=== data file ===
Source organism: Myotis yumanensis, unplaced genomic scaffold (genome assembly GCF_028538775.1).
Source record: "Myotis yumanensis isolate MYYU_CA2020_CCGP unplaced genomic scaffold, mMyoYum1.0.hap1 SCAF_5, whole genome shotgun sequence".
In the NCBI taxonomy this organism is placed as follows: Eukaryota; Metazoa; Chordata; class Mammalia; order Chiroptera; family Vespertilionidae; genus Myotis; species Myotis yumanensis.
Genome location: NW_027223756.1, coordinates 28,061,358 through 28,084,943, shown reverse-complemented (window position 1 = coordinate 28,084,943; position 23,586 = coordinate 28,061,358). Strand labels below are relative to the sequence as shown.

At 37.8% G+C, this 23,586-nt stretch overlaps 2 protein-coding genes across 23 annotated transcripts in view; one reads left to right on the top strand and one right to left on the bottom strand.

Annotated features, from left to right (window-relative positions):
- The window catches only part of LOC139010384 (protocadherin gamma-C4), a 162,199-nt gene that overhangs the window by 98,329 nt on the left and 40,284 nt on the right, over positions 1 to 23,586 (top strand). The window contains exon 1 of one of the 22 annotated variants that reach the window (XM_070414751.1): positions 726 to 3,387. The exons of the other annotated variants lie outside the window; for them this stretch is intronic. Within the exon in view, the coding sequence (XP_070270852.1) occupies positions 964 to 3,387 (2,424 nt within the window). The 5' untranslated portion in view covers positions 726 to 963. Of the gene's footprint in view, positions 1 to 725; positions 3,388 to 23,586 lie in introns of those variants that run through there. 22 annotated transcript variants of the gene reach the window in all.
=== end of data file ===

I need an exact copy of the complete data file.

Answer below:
Source organism: Myotis yumanensis, unplaced genomic scaffold (genome assembly GCF_028538775.1).
Source record: "Myotis yumanensis isolate MYYU_CA2020_CCGP unplaced genomic scaffold, mMyoYum1.0.hap1 SCAF_5, whole genome shotgun sequence".
In the NCBI taxonomy this organism is placed as follows: Eukaryota; Metazoa; Chordata; class Mammalia; order Chiroptera; family Vespertilionidae; genus Myotis; species Myotis yumanensis.
Genome location: NW_027223756.1, coordinates 28,061,358 through 28,084,943, shown reverse-complemented (window position 1 = coordinate 28,084,943; position 23,586 = coordinate 28,061,358). Strand labels below are relative to the sequence as shown.

At 37.8% G+C, this 23,586-nt stretch overlaps 2 protein-coding genes across 23 annotated transcripts in view; one reads left to right on the top strand and one right to left on the bottom strand.

Annotated features, from left to right (window-relative positions):
- The window catches only part of LOC139010384 (protocadherin gamma-C4), a 162,199-nt gene that overhangs the window by 98,329 nt on the left and 40,284 nt on the right, over positions 1 to 23,586 (top strand). The window contains exon 1 of one of the 22 annotated variants that reach the window (XM_070414751.1): positions 726 to 3,387. The exons of the other annotated variants lie outside the window; for them this stretch is intronic. Within the exon in view, the coding sequence (XP_070270852.1) occupies positions 964 to 3,387 (2,424 nt within the window). The 5' untranslated portion in view covers positions 726 to 963. Of the gene's footprint in view, positions 1 to 725; positions 3,388 to 23,586 lie in introns of those variants that run through there. 22 annotated transcript variants of the gene reach the window in all.